Drag shows in Texas: Republican lawmaker wants to ban minors

This weekend, Mr Misster hosted a ‘family’ brunch for Pride Month, and a Republican lawmaker said he would now try to pass a bill making it illegal.

DALLAS — A North Texas Republican lawmaker announced an effort to ban minors from drag shows after an event in Dallas this weekend, but Democrats say the move is a distraction from the problems facing the state.

Republican Bryan Slaton (R – Royse City) tweeted Monday, “I would never take my kids to a drag show,” adding, “I will be filing legislation to address this new issue.”

The announcement follows an event at Mr. Misster, a bar in the Oak Lawn neighborhood of Dallas, which was billed as a family brunch at 11 a.m. Saturday. Videos from the event show parents and children cheering and dancing with performers.

Mr Misster could not be reached for an interview on Tuesday, but said in a statement over the weekend that the event was aimed at providing a safe space and raising funds for LGBTQ youth. Misster said outside protesters were “shouting homophobic threats, transphobic remarks and vile accusations against these kids and their parents.”

RELATED: Dallas protesters show up at ‘Drag the kids to pride’ family drag show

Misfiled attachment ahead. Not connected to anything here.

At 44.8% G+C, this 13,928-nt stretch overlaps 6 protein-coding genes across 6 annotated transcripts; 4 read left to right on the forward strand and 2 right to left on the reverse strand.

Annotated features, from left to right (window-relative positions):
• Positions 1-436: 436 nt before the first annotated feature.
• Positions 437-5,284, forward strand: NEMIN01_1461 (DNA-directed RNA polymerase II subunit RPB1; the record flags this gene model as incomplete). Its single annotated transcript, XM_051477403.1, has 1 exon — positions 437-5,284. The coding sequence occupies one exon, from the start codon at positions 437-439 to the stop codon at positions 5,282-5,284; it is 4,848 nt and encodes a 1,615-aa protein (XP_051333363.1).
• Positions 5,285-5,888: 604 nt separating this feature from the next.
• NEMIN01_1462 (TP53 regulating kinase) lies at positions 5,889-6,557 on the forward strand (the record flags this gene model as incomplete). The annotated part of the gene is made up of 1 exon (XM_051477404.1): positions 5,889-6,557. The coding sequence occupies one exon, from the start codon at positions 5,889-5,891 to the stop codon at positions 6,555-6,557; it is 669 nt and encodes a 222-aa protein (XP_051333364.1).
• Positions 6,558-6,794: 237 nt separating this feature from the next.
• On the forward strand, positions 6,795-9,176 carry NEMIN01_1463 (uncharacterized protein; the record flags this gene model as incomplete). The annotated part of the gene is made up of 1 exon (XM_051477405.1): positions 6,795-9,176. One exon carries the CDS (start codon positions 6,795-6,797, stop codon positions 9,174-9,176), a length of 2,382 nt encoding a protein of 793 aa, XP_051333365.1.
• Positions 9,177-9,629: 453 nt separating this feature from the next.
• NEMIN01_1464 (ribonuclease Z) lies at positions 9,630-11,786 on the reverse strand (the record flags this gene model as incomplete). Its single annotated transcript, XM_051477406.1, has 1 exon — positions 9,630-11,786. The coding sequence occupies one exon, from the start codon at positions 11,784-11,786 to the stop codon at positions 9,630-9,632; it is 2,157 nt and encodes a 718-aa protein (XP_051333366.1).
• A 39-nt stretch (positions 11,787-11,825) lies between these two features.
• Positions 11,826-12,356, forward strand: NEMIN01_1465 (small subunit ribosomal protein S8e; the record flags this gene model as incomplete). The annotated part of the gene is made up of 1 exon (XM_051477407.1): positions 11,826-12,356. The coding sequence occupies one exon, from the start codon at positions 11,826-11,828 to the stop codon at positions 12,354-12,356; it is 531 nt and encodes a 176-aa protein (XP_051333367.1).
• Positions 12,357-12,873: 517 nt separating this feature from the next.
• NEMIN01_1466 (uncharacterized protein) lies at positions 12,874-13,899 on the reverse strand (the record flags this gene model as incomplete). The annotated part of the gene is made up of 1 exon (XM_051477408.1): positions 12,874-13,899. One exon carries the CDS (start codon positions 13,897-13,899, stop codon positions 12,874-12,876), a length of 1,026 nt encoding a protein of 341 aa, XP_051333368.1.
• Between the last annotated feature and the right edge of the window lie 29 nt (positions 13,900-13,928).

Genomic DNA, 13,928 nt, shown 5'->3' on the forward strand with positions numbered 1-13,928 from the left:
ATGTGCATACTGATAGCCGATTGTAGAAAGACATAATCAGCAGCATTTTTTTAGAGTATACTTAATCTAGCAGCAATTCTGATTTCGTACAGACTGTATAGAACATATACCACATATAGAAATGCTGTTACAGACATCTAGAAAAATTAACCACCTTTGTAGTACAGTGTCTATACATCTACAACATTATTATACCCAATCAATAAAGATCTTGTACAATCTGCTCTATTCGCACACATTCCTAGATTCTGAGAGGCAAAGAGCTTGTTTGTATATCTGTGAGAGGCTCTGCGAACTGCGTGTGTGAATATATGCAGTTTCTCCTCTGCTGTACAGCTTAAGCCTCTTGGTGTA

Slaton called it “inappropriate sexual content”. He’s never had a bill he’s authored who declined an interview on the details of what he would propose, but in a statement he said: ‘There are a number of ways to approach a ban on this horrible activity.”

“This is just another attack, another way to demonize a community that just wants to exist,” said Rep. Jessica Gonzalez (D – Dallas), Vice Chair of the LGBTQ+ Caucus.

Gonzalez said the announcement and the attention of other Republican politicians in the state are designed to distract from the power grid and the need for gun reform after the Uvalde massacre.

“We have a lot of work to do here, and it’s unfortunate that some lawmakers choose to separate people from the real issues at hand,” she said.

“There are not enough spaces, safe spaces for young people, young LGBTQ people,” said Lee Daugherty, who runs nearby bar Alexandre’s.

Daugherty said politicians and others are confusing more than 21 drag shows with the family version airing Saturday.

“Confusing the two obviously shouldn’t be done, but I think it’s being done on purpose now to upset people’s emotions,” he said. “There are these distractions that are pitting the working class against each other when we really should be solving other issues.”

“They don’t want people telling them how to raise their kids, so they shouldn’t be telling other people how to raise their kids,” Gonzalez said.

Daugherty said he fears the talks and new legislation will fuel further assault on LGBTQ communities.

“Targeting these events is incredulous in my mind,” he said. “It’s scary to come to this.”


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